What Do Driverless Cars Mean for Personal Use and Shared-Use? – Part 2

Self-driving vehicles will have a major impact on our transportation system and society. They will increase access to transportation, reduce congestion, reduce labor costs and improve the overall transportation efficiency. In our interview, Steve Gutmann, a business development executive with experience at two well-known car sharing companies explains how self-driving technology will impact consumers, businesses and cities.

How will a car sharing system work when using autonomous vehicles?

The fleet will probably operate much like a taxi fleet, except that there will not be any drivers. Users will hail a nearby driverless cab using their smart phone. The vehicle will alert them, probably on the customer’s mobile device, as it is approaching and billing will begin once the trip commenced. The cost will be based on the trip duration, number of passengers and distance traveled. Payment will be automatic.

After the passengers were dropped off, the vehicle will move on and pick up the next passenger. A single car could transport many different people throughout the day. And during periods of low demand, some of the extra vehicles could drive themselves to the car wash, get themselves recharged, have any necessary routine maintenance done and then either park temporarily or move to an area of higher demand.

What are the benefits for consumers, businesses and cities?

Improved safety will be the main benefit of a shared autonomous vehicle fleet. Accidents will likely fall close to zero. This will decrease suffering, and it will also reduce repair and insurance costs will very likely fall, leaving more money in consumers’ pockets.

In terms of efficiency, both capital and energy efficiency will improve dramatically. Cars being used more intensively will result in far higher capital efficiency. A $25,000 car being used efficiently and effectively should increase the owner’s return on that asset. Similarly, shared vehicle will be probably optimized for efficiency rather than performance, and it will lend itself to electrification, since it could turn itself off and find a recharging station automatically when its battery levels dropped below a certain level.

A third benefit will be the impact on urban land use. If each shared autonomous car replaced 10 personal cars, the need for parking will decrease by 90 percent. This will leave more room for either re-development into residential, commercial or industrial space, or for designated green space.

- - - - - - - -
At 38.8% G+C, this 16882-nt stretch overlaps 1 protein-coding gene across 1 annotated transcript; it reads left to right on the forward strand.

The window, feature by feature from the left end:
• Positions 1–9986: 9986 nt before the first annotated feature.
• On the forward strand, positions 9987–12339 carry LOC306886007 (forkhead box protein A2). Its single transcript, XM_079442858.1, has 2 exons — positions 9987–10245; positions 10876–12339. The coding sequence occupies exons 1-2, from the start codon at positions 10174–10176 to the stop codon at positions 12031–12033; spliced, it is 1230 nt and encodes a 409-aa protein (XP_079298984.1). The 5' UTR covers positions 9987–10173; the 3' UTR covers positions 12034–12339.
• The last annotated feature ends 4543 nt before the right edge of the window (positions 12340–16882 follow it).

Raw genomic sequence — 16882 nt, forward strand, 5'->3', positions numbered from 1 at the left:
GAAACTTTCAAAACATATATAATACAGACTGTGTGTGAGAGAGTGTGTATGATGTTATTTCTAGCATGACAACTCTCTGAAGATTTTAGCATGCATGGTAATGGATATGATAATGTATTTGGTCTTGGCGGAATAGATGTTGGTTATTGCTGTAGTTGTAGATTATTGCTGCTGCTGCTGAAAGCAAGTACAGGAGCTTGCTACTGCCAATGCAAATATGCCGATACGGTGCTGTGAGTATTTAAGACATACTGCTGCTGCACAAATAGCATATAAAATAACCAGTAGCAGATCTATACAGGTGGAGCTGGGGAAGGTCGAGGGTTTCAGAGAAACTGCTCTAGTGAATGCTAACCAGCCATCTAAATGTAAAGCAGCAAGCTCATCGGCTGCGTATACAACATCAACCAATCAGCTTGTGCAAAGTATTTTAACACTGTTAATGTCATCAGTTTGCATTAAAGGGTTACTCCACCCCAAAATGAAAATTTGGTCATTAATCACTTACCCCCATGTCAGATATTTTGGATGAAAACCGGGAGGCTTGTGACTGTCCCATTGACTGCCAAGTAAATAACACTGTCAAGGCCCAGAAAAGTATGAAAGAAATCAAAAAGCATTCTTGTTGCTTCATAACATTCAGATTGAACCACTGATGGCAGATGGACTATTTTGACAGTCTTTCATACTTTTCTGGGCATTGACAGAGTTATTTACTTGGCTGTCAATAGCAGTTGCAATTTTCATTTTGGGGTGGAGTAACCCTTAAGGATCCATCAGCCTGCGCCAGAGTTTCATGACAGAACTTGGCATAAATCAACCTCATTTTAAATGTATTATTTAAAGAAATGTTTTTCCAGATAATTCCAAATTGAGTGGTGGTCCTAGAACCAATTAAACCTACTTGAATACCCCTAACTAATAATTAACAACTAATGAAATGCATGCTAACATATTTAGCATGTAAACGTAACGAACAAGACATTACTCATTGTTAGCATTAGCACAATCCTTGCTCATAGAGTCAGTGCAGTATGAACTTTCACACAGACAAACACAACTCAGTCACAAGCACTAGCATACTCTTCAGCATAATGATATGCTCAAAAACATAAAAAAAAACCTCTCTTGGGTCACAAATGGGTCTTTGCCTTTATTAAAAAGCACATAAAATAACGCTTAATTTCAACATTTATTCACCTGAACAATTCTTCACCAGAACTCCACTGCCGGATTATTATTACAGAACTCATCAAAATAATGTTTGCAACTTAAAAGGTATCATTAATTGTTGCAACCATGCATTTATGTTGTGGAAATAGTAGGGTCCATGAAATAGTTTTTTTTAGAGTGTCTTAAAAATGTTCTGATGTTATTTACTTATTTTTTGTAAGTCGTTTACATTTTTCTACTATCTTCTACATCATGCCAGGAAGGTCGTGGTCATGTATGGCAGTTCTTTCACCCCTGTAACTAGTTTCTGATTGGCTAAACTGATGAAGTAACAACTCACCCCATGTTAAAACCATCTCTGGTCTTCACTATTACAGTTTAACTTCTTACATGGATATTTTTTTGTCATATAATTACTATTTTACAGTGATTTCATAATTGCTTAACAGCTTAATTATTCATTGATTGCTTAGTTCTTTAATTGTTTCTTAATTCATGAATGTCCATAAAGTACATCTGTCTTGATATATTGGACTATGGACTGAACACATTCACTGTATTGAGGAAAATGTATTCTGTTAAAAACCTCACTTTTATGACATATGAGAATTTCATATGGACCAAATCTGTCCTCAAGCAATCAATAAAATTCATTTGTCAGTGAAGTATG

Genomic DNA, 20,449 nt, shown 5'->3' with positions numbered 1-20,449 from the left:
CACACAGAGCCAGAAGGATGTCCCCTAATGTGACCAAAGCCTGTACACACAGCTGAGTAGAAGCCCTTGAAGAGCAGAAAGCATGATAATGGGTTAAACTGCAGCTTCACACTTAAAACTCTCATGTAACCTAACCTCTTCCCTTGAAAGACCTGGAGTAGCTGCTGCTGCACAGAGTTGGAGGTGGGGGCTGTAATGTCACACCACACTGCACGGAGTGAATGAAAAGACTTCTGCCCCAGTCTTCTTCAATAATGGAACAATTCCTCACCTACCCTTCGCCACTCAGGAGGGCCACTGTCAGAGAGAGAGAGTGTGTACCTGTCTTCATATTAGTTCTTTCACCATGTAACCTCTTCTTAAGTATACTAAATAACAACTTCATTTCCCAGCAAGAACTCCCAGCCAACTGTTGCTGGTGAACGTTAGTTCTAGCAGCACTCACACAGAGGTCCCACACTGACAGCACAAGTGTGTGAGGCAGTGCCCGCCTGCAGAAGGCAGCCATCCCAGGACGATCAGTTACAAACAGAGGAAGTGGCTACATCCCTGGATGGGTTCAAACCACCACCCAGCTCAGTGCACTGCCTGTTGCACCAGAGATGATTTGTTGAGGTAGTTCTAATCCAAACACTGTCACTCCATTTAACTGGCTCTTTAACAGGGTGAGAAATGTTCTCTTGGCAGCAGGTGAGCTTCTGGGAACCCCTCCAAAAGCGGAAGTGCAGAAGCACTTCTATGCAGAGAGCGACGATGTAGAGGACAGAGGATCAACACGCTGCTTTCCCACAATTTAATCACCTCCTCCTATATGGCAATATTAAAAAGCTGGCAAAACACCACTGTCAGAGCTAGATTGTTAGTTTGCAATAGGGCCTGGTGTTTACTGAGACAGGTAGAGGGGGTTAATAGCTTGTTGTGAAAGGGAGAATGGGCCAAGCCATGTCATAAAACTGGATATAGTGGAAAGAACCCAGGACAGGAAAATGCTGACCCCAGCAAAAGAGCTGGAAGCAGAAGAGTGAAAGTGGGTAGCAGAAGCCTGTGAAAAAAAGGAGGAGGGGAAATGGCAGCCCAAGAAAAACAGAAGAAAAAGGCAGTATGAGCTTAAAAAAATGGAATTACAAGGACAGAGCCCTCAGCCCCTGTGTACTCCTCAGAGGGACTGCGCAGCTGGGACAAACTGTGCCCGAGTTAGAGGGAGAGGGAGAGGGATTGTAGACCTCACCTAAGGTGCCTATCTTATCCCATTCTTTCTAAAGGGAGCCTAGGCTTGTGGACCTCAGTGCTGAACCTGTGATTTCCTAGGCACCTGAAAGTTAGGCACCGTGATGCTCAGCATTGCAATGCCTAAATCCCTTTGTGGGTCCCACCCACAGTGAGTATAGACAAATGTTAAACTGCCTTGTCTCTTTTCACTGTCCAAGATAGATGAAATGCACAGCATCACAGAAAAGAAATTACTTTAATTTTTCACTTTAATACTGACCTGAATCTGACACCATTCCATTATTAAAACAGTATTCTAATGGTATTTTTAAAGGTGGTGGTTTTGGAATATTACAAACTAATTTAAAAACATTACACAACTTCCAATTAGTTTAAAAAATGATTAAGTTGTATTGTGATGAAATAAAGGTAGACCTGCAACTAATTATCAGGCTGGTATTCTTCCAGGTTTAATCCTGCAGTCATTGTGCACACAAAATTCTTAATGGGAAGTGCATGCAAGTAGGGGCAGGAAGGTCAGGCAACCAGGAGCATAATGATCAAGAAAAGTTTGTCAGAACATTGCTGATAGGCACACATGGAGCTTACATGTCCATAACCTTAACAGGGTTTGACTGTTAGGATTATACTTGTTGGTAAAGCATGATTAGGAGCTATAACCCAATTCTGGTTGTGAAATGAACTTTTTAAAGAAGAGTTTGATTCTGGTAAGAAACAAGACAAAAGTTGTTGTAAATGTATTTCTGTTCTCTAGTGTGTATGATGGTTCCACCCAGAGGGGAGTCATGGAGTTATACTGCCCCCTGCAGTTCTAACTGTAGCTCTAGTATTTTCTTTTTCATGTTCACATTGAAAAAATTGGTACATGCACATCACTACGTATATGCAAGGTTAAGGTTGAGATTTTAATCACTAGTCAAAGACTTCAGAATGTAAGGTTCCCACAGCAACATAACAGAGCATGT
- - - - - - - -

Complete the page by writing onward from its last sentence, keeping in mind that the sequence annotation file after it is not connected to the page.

In addition, entire strips of on-street, curbside parking could be replaced by play areas, community gardens or dedicated bikeways. Much of the resistance to living in dense urban areas has to do with air and noise pollution, excessive car traffic and parking congestion, so reducing the number of cars in cities will very likely increase their appeal to more people.

How can autonomous car sharing fleets be integrated into a public transit system?

The cost of paid drivers dramatically distorts the relative cost of public transportation vs. personal transportation, because we generally do not put a price tag on our time when driving. Once both public transportation systems and car sharing fleets are both using driverless vehicles, busses and trains should finally have real cost advantages.

Why? Because a single driverless bus carrying 50 passengers will cost far less to operate than 50 driverless cars that are each carrying a single passenger. So a ride in a driverless car will cost more than a ride on a driverless bus.

What about the impact on bicycling?

Bicycling will continue to be the cheapest and most efficient way to travel in urban areas. Bicycling and public transportation will both expand with a shift to shared, driverless vehicles. So, public transportation authorities must be quick to adopt driverless vehicles, because driverless shared fleets could end up being far less expensive to use than public transit vehicles with paid drivers, so, they could dramatically reduce the overall demand for public transit.

Transitioning to a public transit system without drivers obviously would not be easy, since there are many bus drivers’ jobs and livelihoods at stake.

Leave a comment: If autonomous shared fleets are available in the near future, would you use them more frequently compared to now and why?


Please note that this article expresses the opinions of the author and does not reflect the views of Move Forward.